The ESB is facing the threat of industrial action from Monday from over 500 network technicians represented by a union which the company does not recognise.

The Independent Workers Union has confirmed that a work-to-rule will commence on Monday, with a full 24-hour stoppage on Thursday 22nd April, and a further two day strike on Thursday 29th and Friday 30th April.

The ESB confirmed that it had received a comunication from the Independent Workers Union in relation to a trade dispute.

It said that at this stage, the company is "seeking to understand the nature of this correspondence" and will not be making any further comment at this time.

IWU Regional Secretary Gerry Corbett said the initial work-to-rule would include an overtime ban, and no covering of on-call or standby functions, which are essential for breakdowns, accidents and emergencies.

There would also be no "structural support" for electrical contractors, which can only be done by staff with certain qualifications.

IWU members would also refuse to cooperate with new technology including systems for recording working time, and other training functions.

Mr. Corbett said the union had been unable to discuss emergency cover as the company was not talking to them.

The IWU claims to represent over 550 of the 1200 network technicians, who perform essential functions such as repairs, and vital safety services to assist external electrical contractors on outsourced projects.

The ESB engages with a group of union comprising Connect, SIPTU, Unite and the Energy Services Union.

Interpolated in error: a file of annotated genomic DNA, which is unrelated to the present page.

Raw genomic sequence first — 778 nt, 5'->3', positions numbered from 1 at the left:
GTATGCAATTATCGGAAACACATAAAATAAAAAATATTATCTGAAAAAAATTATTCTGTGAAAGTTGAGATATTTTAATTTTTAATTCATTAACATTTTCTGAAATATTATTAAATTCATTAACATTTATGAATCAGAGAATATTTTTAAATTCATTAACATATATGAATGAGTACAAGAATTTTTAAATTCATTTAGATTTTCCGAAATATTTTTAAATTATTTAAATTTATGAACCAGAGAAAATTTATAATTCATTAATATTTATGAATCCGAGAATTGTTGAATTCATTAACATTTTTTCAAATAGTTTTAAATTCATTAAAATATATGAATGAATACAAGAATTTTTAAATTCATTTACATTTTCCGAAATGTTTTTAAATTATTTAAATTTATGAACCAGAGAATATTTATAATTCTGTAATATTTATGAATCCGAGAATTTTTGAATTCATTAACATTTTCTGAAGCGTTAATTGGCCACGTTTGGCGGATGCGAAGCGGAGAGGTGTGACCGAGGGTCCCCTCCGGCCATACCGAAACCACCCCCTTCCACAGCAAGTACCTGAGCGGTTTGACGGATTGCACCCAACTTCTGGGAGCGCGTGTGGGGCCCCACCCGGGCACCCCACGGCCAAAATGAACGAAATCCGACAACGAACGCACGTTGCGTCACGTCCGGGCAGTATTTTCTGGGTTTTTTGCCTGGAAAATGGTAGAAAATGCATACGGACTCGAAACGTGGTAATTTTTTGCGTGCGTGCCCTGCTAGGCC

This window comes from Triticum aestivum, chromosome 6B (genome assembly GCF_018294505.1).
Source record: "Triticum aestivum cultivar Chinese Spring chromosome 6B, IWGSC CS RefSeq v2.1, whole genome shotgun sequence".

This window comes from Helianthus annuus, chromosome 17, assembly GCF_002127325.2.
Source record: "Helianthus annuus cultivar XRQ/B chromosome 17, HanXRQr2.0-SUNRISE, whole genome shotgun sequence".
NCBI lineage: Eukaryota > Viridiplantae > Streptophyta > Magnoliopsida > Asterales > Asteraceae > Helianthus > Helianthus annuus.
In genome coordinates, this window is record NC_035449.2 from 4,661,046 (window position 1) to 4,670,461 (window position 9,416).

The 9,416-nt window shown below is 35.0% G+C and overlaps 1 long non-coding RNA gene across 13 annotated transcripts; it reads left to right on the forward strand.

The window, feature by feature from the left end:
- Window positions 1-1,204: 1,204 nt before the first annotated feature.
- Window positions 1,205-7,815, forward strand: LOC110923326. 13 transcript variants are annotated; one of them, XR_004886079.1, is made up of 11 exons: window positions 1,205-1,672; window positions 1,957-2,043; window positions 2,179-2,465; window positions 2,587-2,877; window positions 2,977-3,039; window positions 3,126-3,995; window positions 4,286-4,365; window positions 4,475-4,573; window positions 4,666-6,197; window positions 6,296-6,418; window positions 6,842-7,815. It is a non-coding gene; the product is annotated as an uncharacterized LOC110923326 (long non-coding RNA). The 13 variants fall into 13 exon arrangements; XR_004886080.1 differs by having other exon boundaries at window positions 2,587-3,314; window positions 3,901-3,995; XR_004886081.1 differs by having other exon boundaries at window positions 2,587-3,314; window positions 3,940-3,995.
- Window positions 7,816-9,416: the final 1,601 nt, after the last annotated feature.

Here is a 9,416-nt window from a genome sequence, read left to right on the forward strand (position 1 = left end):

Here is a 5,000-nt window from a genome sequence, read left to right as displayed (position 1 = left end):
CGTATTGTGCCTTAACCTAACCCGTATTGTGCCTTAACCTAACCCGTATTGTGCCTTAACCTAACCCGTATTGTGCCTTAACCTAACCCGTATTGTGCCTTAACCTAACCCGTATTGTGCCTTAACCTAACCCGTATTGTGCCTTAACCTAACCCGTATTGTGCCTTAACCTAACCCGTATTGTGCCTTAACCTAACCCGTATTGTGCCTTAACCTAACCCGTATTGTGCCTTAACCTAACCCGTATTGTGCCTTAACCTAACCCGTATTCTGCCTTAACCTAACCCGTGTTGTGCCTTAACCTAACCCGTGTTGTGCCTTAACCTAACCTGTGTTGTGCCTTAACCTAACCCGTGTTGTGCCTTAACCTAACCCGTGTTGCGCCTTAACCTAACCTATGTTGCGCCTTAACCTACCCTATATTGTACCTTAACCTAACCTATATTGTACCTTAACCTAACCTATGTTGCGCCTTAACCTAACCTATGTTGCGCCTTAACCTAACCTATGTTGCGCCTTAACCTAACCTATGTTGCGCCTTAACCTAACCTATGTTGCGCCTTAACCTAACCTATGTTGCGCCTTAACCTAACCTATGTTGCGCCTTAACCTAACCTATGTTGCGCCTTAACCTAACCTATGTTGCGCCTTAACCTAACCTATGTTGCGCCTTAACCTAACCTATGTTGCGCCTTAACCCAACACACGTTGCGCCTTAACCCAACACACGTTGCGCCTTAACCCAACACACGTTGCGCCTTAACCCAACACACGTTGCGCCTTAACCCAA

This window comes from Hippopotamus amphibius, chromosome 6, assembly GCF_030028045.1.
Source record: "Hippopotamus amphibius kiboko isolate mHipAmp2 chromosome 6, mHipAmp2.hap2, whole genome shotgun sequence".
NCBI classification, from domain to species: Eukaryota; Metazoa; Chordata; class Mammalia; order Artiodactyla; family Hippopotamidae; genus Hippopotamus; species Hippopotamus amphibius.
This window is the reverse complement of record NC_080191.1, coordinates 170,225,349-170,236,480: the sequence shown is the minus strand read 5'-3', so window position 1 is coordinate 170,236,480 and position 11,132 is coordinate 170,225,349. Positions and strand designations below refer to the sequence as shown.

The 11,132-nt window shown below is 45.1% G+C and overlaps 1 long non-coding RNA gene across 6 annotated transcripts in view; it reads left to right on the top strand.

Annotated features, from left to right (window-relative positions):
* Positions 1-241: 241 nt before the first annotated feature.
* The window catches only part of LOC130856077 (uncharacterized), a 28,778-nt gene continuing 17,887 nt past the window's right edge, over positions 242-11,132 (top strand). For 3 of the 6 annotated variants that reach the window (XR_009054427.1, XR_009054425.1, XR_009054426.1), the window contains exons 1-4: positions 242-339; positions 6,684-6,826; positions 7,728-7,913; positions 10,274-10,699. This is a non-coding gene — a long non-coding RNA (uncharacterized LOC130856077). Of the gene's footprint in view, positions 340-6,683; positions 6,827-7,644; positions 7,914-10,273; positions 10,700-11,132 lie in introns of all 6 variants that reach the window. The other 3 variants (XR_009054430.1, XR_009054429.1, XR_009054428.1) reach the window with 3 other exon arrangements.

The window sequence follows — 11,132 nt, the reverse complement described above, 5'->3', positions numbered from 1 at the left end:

However, around 550 network technicians have now defected to the IWU, which is not recognised by the ESB.

The IWU now claims to represent the majority of the 1250 strong grade - compared to Connect with 370, Unite with 220, and SIPTU with 120.

IWU Regional Secretary Gerry Corbett said the row centres on the failure of the company to consult adequately with them and other unions through Local Implementation Groups (LIGs) over the outsourcing of work to external contractors.

He said that where previously the management had engaged in genuine consultation through LIGs, they were now presenting "briefings" as a fait accompli.

He said the IWU had sought to invoke its rights under consultation legislation, but that the ESB had failed to comply, and had also refused to attend the WRC or the Labour Court to resolve the issues.

Mr. Corbett said members had voted almost unanimously in favour of strike action.

He said the company had accused the IWU of engaging in an unlawful action, and threatened to take legal action, but he insisted the IWU was acting within the law.

Other recognised ESB unions are being contacted for comment.